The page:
A: I looked at a wide range of home health care franchise and I realized quickly I wanted to be a part of a smaller system that was growing. I felt more comfortable being a part of a smaller system knowing that I wouldn’t feel like I’m falling through the cracks, and one where the corporate team is hands on with onboarding and they’re accessible when I have questions. Another important factor was protected territories – some franchises do this and others don’t. I wanted a protected territory because I didn’t want to enter a market that would be over saturated or feel like I’m competing with a fellow franchisee. I currently have a generous protected territory in Ashburn, VA so not only do I have a large area to service, but I don’t have to worry about competing with another Executive Care franchisee.
Q: As someone who went through the selection process, what is your best piece of advice for entrepreneurs looking to invest into a franchise?
A: Reflecting on my experience my best piece of advice is three parts. First, would be to think very carefully about what you want out of your franchise aside from profit – what details of the franchise like protected territories, multi-unit deals, etc. type of things do you want to have access to. Second, enter an industry that is interesting to you so that you won’t ever be bored by it. Third, ask all the questions you want and don’t feel bad asking them. You’re making a big investment and you should have all the information you need to make the right choice.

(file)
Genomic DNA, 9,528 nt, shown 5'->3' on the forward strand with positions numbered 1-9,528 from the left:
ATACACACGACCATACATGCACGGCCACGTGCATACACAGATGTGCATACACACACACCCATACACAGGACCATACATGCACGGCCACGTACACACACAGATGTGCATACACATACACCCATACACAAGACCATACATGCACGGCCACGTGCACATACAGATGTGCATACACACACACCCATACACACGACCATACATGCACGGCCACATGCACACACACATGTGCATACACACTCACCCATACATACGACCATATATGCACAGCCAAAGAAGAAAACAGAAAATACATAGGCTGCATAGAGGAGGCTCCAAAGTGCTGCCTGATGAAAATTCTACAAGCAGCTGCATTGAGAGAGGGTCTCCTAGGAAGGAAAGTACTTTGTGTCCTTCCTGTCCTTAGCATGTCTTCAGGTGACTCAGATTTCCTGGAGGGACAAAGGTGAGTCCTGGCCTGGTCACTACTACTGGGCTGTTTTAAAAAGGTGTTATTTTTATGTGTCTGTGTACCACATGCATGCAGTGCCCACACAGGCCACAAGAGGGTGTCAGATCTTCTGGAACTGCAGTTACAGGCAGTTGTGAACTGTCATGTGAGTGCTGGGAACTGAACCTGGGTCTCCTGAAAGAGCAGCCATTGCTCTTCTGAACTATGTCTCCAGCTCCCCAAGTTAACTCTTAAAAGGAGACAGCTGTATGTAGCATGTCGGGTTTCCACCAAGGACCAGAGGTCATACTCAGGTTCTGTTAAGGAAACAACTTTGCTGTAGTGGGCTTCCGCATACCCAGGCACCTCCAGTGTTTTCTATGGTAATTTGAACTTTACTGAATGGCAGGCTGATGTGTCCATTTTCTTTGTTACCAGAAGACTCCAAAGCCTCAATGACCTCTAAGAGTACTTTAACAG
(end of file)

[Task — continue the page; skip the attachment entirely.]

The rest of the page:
The selection process, let alone the research process, of franchising can be strenuous. Asking the right questions and having in-depth conversations with franchise teams helps to uncover what a franchisee does and does not want. There is no such thing as too many questions or a silly question throughout the process. Good luck in your search!
About the author:Don Daszkowski is the Founder of the International Franchise Professionals Group, also known as IFPG. The IFPG is an internationally recognized group of franchise professionals that includes franchisors, franchise consultants, franchise brokers and other franchise professionals that help potential candidates in the process of buying a franchise. The IFPG offers a training program for entrepreneurs to become Certified Franchise Consultants and earn a significant income selling franchises.